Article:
One often hears the complaint that book collecting has a certain price of admission, and it can certainly be easier to build a collection if funds are readily available – but necessity is often the parent of ingenuity! To demonstrate that the formation of a rare book collection on a budget is not only still possible but also interesting and fun, I recently explored London’s famous Charing Cross Road – long a destination for book lovers and collectors – with a £5 note in hand (about $6). The goal of my ‘£5 challenge’ was to spend no more than that sum on rare and interesting pieces that could be the starting point of a prize-worthy collection. My first expedition to Any Amount of Books was even more successful than anticipated: after carefully sifting through the basement shelves, I found a number of candidates.
The first, a slim volume titled Capital Letters by the poet Gavin Ewart (1916-1995), was a poetic correspondence between ‘Flétrie’ and ‘Félicité’ – a wonderful example of his “light- hearted verse that was known for its irreverence, sexual content, and effortless technical skill” (Poetry Foundation). It was published by John Fuller’s Sycamore Press in Oxford in 1983. The second find, a copy of Kenneth Hopkins’ Miscellany Poems (1946) inscribed by the author, was privately printed by Hopkins’ own Grasshopper Press in London, which he had established because, as he explained in his autobiography The Corruption of a Poet (1956), “nobody else would publish my poems.” Both volumes would make good additions to a collection of British post-war poetry. My third discovery was an English language, Eastern German travel guide to East Berlin from 1988, the year before the Berlin wall would come down, which was possibly one of the last pieces of propaganda for visitors produced during the Cold War. Advertising East Berlin as a tourist attraction, this volume is colorfully illustrated with photographs of happy tourists and workers enjoying verdant parks and patriotic parades. These three titles cost £5 in total – the price of two coffees.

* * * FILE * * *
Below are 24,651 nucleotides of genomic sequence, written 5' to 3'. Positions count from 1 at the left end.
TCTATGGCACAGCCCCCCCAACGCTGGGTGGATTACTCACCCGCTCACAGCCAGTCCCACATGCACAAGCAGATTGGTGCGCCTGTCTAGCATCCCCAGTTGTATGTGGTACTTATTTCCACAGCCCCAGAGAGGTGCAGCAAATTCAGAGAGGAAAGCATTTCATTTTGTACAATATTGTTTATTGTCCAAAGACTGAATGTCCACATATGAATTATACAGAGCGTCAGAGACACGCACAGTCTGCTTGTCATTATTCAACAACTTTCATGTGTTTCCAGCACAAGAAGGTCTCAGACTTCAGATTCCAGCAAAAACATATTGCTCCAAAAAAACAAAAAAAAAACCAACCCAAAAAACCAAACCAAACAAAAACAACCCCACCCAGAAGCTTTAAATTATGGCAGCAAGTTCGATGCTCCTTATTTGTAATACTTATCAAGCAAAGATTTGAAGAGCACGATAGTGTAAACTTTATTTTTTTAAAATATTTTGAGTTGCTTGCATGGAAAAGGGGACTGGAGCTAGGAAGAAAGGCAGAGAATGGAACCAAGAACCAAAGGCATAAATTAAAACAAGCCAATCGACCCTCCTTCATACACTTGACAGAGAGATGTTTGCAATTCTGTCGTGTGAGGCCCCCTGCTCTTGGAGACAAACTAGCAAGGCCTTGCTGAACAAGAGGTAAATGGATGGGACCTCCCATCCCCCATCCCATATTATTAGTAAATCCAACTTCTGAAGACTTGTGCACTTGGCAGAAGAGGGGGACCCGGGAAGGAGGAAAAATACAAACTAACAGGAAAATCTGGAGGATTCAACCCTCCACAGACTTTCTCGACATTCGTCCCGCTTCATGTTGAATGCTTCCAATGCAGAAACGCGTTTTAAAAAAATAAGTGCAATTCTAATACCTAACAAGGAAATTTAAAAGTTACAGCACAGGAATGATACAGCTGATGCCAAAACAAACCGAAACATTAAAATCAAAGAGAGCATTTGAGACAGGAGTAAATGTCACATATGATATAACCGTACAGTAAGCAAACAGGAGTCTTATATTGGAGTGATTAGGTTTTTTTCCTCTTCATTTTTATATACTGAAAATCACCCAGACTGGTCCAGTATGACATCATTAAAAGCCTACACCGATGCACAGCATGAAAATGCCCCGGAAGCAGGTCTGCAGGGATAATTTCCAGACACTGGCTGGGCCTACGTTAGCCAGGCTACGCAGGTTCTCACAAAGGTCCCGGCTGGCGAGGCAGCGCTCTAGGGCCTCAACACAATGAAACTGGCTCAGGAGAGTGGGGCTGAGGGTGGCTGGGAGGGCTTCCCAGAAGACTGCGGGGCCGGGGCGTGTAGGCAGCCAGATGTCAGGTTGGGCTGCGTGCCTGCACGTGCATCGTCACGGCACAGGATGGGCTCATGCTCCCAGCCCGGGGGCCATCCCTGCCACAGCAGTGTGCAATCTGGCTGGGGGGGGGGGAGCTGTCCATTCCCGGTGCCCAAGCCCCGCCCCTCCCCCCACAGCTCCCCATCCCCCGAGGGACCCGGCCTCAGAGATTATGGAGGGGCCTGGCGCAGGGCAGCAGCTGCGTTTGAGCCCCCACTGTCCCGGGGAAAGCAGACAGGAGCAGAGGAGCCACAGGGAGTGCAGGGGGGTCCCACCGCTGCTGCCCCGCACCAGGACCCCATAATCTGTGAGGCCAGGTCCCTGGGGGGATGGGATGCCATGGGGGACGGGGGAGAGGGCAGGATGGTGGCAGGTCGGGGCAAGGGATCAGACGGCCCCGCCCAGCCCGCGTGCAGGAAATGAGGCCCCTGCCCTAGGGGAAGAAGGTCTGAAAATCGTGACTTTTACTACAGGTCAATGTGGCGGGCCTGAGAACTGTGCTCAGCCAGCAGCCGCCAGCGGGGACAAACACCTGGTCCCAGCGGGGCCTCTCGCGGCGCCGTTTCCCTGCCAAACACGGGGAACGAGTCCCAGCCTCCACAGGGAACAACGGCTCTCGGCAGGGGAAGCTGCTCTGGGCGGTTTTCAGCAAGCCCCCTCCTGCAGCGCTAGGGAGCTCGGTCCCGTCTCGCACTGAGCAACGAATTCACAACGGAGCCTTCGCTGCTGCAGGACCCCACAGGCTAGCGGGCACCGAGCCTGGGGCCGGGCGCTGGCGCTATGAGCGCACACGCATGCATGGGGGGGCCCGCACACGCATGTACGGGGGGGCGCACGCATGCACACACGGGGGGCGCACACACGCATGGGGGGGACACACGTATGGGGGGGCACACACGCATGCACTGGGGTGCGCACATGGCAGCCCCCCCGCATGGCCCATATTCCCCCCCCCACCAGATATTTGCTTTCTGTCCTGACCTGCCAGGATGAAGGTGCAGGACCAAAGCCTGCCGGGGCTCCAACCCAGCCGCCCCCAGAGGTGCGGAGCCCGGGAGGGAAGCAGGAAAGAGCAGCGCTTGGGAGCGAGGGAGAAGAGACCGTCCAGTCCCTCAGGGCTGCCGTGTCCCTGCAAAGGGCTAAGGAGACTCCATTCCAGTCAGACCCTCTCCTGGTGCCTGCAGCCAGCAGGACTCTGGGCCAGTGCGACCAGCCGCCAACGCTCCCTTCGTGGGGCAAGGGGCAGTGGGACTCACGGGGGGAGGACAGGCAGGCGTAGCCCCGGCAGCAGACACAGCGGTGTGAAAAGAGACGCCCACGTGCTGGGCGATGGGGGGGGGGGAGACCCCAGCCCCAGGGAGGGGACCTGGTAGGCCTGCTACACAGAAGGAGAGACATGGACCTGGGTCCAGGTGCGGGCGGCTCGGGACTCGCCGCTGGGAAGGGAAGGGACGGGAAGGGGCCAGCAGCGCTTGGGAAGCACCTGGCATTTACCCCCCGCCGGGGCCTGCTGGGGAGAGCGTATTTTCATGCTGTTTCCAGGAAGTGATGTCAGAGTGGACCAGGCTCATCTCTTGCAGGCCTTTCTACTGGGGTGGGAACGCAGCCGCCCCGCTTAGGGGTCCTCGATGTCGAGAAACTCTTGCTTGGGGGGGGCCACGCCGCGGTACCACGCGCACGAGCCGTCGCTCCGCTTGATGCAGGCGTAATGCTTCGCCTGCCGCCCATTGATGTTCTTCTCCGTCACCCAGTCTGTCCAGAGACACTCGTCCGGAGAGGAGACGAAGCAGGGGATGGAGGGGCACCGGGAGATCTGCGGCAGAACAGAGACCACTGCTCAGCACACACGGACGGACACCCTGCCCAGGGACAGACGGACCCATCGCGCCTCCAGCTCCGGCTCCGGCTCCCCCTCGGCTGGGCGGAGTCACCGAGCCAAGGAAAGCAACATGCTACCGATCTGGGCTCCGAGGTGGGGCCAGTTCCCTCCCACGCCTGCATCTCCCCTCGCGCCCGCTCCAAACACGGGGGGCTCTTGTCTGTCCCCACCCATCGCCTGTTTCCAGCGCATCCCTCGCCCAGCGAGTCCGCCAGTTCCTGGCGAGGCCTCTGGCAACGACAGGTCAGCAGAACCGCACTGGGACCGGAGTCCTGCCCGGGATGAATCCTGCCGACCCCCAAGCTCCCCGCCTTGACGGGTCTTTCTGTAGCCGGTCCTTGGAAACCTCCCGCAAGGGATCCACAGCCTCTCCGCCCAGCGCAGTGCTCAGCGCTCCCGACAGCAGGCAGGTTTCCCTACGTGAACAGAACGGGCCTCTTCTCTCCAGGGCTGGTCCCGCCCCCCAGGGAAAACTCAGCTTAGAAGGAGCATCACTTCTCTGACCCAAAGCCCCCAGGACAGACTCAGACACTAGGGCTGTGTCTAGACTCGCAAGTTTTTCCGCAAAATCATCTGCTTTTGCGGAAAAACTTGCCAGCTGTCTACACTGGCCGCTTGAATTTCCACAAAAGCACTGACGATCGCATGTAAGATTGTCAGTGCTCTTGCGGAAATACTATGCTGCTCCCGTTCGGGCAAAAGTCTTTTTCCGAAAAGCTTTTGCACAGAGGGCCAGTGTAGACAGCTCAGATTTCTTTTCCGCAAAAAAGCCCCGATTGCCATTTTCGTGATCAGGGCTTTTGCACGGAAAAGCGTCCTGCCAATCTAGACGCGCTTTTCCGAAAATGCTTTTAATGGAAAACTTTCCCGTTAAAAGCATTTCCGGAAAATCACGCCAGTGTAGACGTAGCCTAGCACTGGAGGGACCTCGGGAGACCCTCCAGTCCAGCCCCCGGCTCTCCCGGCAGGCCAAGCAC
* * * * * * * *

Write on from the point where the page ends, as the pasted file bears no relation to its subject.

While some may feel that the disappearance of high street bookshops may make it harder to find such bargains, there has been a corresponding boom in the number of dealers trading online that offers different routes of exploration. Moreover, in order to adapt to the social distancing and self-quarantine measures of recent weeks, many antiquarian booksellers in the UK and internationally are expanding their online presence and welcome enquiries, desiderata, and conversations via email or phone. In this regard, there has never been a better time to intensify one’s engagement with rare books, to garner expert advice on building a collection, and to support antiquarian bookshops.
Book collecting prizes in the UK with upcoming submission dates:
- Thomas Reid Prize for Book Collecting (Aberdeen University, submissions due by April 17, 2020)
- York Book Collecting Prize (University of York, closing April 24, 2020)
- Anthony Davis Book Collecting Prize (University of London, closing April 27, 2020)
Other UK book collecting prizes:
- Rose Book Collecting Prize (University of Cambridge)
- Colin Franklin Book Collecting Prize (University of Oxford)
- David Laing Book Collecting Prize (University of Edinburgh)
- James David Forbes Book Collecting Prize (University of St Andrews)
- David Murray Prize (University of Glasgow)
A comprehensive list of book collecting prizes in the UK and the USA has been put together by The Book Collector.
--Anke Timmermann is a historian, writer, and antiquarian bookseller at Type & Forme, and a member of the Rose Book Collecting Prize committee. She was featured in our Bright Young Booksellers series in 2019.